07/15/05 11:40 PM ET
Palmeiro joins a hitting Rushmore
Will he be last to achieve 500 homers and 3,000 hits?
By Tom Singer / MLB.com
Nine seasons later, entering this July, he had 515 homers and 2,231 hits. So he hasn't exactly disappeared. But a siege of injuries denies him a realistic shot -- the same, if less heroic, way patriotism denied Ted Williams.Teddy Ballgame would have been the charter 500/3,000 member if not for World War II and the Korean War. Around five years of military service, Williams collected 521 homers and 2,654 hits -- two mediocre seasons shy of the other magic number. Had he been matching a standard, not setting it, Mays might have had a different view of it in that 1996 interview, when he said the media "sometimes make a big issue out of things that have already been done." Presumably, Mays would also soften his stance if Godson Barry Bonds were about to join him in 500/3,000 -- something, alas, we aren't likely to see. Which is a convenient segue into our 10 500/3,000 nominees, in ascending order of likelihood. 10. Barry Bonds, 40
Career (through June 30): 703 - 2,730 Even if he eventually gets his knees in swinging shape ... even if he rediscovers the passion for the game ... even if the 755 carrot draws him back -- unless all of a sudden everyone starts pitching to him, it'd take him three more seasons to get there. Not gonna happen. 9. Ken Griffey Jr., 35
515 - 2,231 The rose-colored view is that, having played only 206 games in 2002-2004, he has avoided a lot of routine wear-and-tear and has got a lot of game left. At his typical late '90s pace, he would get there in four years. 8. Alex Rodriguez, 29
401 - 1,803 Another reason for some of his peers to resent him? He could make it, quite easily, if he wished. But chances are he won't play the game long enough -- especially if the Yanks help him get that ring before his contract expires in 2010. He then won't sign another contract -- certainly not to chase some numbers. Says so himself: "The temptation is to look too far ahead. I don't think I would play just to get records or something. Let's just see how it goes from here." 7. Manny Ramirez, 33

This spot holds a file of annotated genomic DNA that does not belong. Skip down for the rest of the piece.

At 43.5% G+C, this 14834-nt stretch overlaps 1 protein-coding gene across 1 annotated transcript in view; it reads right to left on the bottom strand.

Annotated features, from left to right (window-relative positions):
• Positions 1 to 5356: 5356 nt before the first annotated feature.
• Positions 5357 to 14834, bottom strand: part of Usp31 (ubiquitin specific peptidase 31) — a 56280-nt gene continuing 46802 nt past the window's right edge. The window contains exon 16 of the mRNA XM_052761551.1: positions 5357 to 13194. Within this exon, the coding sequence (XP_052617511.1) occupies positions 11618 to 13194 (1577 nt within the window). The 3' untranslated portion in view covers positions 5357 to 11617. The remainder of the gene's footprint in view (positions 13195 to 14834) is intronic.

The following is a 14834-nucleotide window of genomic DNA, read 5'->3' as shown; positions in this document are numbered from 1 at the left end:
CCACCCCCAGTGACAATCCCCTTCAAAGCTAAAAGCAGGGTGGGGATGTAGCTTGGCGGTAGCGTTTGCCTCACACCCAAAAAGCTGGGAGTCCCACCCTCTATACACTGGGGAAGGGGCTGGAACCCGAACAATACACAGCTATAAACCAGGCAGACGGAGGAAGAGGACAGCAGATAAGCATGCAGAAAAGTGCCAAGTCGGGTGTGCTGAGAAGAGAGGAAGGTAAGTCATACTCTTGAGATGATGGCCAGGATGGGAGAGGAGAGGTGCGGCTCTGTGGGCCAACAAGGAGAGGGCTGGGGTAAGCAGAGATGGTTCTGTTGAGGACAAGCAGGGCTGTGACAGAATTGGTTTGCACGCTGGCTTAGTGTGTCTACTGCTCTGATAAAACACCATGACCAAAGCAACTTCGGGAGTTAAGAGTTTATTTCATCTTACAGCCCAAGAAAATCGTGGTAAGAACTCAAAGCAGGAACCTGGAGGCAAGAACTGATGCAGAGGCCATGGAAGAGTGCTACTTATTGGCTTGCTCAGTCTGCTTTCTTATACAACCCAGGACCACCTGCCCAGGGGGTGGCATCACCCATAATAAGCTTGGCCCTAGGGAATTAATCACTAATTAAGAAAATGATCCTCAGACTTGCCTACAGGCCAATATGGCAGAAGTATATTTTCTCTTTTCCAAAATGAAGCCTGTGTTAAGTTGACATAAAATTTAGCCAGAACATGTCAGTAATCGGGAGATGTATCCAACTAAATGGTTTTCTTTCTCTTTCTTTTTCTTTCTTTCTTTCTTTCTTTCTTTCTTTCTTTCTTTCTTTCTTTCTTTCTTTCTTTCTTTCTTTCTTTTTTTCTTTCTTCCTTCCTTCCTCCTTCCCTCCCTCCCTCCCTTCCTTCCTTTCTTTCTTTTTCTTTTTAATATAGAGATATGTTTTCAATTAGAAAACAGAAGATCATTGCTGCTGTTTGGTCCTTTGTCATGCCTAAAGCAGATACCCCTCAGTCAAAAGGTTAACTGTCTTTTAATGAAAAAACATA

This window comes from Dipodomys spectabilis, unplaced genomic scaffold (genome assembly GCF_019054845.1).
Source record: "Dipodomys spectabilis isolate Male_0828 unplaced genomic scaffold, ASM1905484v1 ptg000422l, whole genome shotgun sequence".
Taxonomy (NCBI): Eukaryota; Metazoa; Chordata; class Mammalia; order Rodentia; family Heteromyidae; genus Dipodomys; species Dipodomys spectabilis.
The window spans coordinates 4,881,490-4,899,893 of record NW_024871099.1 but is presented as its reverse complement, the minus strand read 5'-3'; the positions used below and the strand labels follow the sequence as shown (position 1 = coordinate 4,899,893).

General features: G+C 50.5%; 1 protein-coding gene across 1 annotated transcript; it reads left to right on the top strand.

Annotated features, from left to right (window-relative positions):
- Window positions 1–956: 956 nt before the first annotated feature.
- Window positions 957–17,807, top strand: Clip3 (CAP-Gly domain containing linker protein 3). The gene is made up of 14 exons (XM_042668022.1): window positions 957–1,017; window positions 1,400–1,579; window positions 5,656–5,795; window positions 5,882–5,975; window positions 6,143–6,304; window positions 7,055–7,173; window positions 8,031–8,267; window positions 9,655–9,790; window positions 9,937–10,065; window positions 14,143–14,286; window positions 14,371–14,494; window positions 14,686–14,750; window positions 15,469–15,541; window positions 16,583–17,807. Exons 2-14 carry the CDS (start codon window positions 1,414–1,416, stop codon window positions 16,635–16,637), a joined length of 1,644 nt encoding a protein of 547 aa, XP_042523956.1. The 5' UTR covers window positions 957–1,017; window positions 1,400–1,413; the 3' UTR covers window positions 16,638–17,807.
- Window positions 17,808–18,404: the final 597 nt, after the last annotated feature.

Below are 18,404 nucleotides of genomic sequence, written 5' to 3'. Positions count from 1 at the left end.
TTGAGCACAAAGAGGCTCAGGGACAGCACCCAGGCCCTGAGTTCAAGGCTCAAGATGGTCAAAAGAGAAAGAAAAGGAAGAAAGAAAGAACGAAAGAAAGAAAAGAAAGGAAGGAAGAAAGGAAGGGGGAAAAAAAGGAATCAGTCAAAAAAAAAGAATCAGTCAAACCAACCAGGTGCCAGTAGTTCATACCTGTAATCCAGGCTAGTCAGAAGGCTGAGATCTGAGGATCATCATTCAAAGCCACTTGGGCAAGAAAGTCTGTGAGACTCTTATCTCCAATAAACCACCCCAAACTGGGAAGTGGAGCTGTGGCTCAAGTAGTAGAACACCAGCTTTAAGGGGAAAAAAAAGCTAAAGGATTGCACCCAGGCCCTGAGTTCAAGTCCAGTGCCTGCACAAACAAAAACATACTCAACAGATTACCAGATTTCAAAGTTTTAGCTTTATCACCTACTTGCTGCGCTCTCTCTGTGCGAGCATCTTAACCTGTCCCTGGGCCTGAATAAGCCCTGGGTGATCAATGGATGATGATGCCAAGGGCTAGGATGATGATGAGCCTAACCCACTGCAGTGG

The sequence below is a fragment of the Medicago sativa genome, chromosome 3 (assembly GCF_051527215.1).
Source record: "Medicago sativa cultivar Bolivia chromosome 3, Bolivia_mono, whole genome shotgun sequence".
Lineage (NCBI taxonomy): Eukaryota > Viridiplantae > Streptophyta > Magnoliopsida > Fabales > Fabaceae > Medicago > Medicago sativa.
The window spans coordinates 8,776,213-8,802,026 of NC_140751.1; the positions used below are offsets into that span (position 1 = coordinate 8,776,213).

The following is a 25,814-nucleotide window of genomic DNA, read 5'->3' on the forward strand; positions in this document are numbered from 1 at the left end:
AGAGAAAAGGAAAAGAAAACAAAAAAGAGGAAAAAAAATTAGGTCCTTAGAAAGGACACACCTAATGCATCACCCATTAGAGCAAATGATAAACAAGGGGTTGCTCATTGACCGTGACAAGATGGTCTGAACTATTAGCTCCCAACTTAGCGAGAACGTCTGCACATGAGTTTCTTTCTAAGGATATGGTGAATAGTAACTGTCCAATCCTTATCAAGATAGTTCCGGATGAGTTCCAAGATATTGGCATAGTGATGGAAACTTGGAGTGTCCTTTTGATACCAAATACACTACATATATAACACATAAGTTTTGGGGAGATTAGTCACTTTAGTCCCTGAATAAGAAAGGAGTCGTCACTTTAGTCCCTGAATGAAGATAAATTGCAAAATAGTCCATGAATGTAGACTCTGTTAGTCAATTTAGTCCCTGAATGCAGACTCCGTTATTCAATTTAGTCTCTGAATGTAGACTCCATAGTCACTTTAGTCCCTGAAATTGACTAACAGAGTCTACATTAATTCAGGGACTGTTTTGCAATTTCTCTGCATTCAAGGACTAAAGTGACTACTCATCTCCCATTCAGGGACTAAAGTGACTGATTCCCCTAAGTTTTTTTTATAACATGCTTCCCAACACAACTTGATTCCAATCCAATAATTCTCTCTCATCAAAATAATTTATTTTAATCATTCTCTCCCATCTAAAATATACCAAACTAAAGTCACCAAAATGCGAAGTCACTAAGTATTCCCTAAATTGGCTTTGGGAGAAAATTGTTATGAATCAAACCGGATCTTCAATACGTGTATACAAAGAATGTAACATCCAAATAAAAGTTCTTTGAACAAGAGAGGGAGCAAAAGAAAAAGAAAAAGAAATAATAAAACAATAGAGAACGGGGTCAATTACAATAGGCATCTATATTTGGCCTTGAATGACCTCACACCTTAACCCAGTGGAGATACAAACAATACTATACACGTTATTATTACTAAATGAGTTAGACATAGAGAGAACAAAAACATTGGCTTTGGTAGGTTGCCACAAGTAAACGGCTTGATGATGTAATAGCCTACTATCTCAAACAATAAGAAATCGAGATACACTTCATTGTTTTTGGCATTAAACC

409 - 1,835 His ferocious power has always overshadowed the fact he is just a pure hitter, with a career average well above .300. But only if he starts putting the ball in play more often -- between walks and strikeouts, he doesn't make contact 200-plus times a year. 6. Todd Helton, 31
257 - 1,442 His current slump notwithstanding, he is setting a sizzling pace in Colorado -- but sizzling enough to overcome a late start? He played his first game at 24, significantly later than Mays (20), Aaron (20), Murray (21) and Palmeiro (21). 5. Miguel Cabrera, 22
60 - 359 The ultimate projection, obviously. But the history of those who reached the Majors at 20 and produced immediately is quite brilliant. 4. Miguel Tejada, 29
209 - 1,269 His consistent improvement has brought him to a level that, if sustained, makes him a genuine threat. But playing a physically demanding defensive position in ironman mode makes him a burnout candidate, too. 3. Vladimir Guerrero, 29
286 - 1,500 He is never cheated, has never met a pitch he didn't like or one that he couldn't reach -- he is a throwback marvel with barely two strikeouts for every home run (for a random contrast, Rodriguez has paid for his bombs with 1,182 strikeouts). He started at 20, which sets him up well. 2. Andruw Jones, 28
275 - 1,335 He has been a little too slump-prone. But, as he served a recent reminder, he can get in a zone that knows no end. He also brings speed to the party, giving him those leg-hits that can make a dramatic difference across a career. And by any yardstick, he is just entering his prime. 1. Albert Pujols, 25
180 - 888 What a model of consistency. Through his first four full seasons, Prince Albert not only averaged 40 homers, but 197 hits -- but virtually hit those marks every year! At those rates, he would reach 500/3,000 early in his 16th season, in 2016 -- when he would be only 36 years old.
Tom Singer is a reporter for MLB.com. This story was not subject to the approval of Major League Baseball or its clubs.